The Happytime Murders. A movie review.

No spoilers, but does it really matter for this one?

Where do I begin? The Happytime Murders is a muddled attempt at a comedic crime drama. The big problem: it lacks humour and a by-the-numbers conventional plot leaves you wondering why someone put up the money to make it in the first place.

Puppets and humans coexist in the world of the The Happytime Murders. Puppets are inferior and downtrodden by humans. Phil Phillips (Bill Barretta) is a puppet PI who was the only puppet to serve on the human police force, forced out over an incident involving his then-partner, Detective Connie Edwards (Melissa McCarthy) and the death of an innocent bystander. Now Phil lives the life of a Raymond Chandler-esque gumshoe, who is approached by Sandra, a nymphomaniac puppet who thinks someone is out to blackmail her. Phil’s investigation leads him to a number of puppet murders, linked to the syndicated Happytime show. He teams up with Edwards to solve the case.

happytime-murderse

From there it’s all downhill: puppets having sex, puppets drinking and doing drugs, puppets using the F-word a lot. It’s a one-trick pony that’s novel and amusing at first, but rapidly grows tired. Melissa McCarthy doesn’t seem to find her rhythm until the second act and even then, it’s patchy.

The Happytime Murders doesn’t know what kind of movie it wants to be. At times it’s way too serious, at others attempting to pass off repetitious, miss-the-mark, frat-boy humour as comedy (the silent audience was telling). There are a few funny lines, but you have to wade through a lot of crap to get to them. It’s not really worth the effort.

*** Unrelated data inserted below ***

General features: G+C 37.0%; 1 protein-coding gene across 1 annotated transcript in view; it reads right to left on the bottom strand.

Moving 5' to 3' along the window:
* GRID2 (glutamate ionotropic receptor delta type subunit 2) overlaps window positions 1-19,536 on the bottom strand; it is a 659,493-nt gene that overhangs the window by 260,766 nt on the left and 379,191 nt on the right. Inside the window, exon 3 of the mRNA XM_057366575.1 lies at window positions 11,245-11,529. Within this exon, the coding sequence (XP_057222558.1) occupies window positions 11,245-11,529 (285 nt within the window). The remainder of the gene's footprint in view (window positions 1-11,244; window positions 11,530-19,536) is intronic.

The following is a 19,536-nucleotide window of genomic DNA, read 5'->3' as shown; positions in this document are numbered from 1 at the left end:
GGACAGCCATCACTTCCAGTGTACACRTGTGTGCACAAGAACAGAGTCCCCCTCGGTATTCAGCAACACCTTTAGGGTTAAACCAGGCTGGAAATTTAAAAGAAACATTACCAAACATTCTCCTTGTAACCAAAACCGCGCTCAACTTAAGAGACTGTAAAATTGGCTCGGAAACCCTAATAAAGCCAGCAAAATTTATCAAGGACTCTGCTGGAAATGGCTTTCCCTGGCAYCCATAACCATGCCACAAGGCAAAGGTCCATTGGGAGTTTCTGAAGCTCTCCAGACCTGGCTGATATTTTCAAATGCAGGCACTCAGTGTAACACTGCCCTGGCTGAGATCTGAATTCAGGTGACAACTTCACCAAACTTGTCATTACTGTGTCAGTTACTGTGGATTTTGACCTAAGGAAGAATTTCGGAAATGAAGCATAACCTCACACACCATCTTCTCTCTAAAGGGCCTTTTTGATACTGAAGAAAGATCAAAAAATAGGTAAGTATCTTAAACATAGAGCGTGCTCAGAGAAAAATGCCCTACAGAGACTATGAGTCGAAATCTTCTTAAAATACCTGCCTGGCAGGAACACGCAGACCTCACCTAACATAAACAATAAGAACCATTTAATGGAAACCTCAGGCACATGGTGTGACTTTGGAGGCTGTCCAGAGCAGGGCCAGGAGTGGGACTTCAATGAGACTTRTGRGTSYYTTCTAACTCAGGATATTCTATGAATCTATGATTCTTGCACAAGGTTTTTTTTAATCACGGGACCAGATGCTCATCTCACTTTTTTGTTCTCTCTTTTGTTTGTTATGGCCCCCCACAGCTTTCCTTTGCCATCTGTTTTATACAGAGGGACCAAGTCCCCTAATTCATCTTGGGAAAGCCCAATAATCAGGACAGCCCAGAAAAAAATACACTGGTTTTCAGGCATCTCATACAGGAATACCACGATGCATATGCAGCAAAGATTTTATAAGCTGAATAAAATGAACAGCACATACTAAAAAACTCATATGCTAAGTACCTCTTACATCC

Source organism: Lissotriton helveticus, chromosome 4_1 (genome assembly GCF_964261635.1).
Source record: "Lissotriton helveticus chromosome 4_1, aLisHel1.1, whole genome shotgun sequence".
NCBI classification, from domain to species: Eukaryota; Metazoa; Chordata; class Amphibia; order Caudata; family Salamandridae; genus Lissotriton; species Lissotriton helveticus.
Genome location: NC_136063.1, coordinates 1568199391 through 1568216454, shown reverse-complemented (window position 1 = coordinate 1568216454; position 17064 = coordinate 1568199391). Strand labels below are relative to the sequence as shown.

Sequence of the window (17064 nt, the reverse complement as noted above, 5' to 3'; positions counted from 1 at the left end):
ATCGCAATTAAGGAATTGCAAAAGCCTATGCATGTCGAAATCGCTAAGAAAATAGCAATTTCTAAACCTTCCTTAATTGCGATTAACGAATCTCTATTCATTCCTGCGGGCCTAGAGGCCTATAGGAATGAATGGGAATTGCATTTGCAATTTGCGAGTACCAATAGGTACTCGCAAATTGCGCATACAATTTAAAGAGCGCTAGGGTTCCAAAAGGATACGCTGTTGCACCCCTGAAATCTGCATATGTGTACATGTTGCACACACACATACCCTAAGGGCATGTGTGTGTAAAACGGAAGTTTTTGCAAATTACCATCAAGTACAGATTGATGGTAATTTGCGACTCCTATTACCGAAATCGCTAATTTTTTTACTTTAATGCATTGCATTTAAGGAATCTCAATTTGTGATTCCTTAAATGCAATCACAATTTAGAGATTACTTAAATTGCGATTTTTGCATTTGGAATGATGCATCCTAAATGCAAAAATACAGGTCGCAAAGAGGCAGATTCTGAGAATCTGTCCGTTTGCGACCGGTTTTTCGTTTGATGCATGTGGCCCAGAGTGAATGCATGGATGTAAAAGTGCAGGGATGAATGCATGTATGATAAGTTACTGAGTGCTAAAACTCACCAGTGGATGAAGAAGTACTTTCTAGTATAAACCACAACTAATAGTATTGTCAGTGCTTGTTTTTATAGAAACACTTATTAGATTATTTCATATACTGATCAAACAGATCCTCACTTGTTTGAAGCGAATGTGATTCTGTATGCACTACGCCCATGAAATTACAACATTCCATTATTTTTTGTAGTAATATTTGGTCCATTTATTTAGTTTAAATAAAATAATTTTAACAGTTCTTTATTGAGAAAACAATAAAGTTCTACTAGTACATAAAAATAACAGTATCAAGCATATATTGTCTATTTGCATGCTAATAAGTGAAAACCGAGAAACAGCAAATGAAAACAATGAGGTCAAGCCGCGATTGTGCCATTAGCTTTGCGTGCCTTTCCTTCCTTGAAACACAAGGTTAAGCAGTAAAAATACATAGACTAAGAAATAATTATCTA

This is the first time this year I’ve actually felt like I was cheated by a film company. If I could get my money back I would.

Unfortunately, I can’t recommend The Happytime Murders to anyone.

Rating: E

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Life of the Party. A movie review.

Saw Melissa McCarthy’s new movie the other day. I’ll admit up front that I am a McCarthy fan. I like her sassy, in-your-face and inappropriate witticisms. I guess they remind me of my own big mouth. Her movies tend to be overly formulaic, though, as scriptwriters and directors stick to the McCarthy formula her core audience admires.

Life of the Party is a bit like that, but in this case, McCarthy is a recently-divorced mother who goes back to her alma mater to finish the last year of her archaeology degree. Oh, and her daughter is attending the same campus. Let the fun begin. McCarthy plays the motherly role well, limiting the language and capturing the fish-out-of-water mother mannerisms well.

life of the party

Yes, the movie is funny—not overwhelmingly so, but it was enough to keep me amused for most of its running length. The story is clichéd and the characters stereotyped, but McCarthy’s likeable enough to carry it through.

Life of the Party is one for the McCarthy fans. If you’re not an admirer of her performances, you won’t be after this, but if you are you’ll have a good laugh and leave the theatre with a smile on your face. I did.

Rating: C

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